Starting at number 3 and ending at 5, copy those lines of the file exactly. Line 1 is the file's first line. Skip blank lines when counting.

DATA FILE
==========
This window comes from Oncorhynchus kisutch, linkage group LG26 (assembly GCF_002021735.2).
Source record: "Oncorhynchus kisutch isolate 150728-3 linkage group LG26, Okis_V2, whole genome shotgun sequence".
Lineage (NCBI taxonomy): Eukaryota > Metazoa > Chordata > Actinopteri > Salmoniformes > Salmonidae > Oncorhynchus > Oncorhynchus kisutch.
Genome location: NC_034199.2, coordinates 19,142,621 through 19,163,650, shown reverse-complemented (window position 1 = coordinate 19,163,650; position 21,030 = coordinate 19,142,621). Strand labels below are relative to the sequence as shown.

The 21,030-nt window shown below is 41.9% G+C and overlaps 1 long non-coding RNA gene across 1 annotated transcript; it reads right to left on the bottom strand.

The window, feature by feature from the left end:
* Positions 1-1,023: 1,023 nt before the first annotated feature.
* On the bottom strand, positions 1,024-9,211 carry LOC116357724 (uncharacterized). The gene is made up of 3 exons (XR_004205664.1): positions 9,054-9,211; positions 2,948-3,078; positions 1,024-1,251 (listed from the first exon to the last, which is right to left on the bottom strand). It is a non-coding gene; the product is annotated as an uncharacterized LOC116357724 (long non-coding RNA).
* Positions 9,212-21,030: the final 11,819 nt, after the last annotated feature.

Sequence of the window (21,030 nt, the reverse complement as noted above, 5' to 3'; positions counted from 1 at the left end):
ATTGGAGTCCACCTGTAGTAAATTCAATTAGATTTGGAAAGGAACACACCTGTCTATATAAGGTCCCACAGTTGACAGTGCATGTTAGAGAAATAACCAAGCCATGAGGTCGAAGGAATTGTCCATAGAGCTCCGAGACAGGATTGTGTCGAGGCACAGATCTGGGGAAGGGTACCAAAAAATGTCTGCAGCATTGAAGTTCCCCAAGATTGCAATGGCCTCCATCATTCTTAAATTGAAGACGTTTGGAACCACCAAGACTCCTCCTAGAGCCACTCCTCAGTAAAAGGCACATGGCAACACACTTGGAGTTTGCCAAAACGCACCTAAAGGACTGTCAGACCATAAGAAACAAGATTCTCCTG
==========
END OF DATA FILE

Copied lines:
Lineage (NCBI taxonomy): Eukaryota > Metazoa > Chordata > Actinopteri > Salmoniformes > Salmonidae > Oncorhynchus > Oncorhynchus kisutch.
Genome location: NC_034199.2, coordinates 19,142,621 through 19,163,650, shown reverse-complemented (window position 1 = coordinate 19,163,650; position 21,030 = coordinate 19,142,621). Strand labels below are relative to the sequence as shown.

The 21,030-nt window shown below is 41.9% G+C and overlaps 1 long non-coding RNA gene across 1 annotated transcript; it reads right to left on the bottom strand.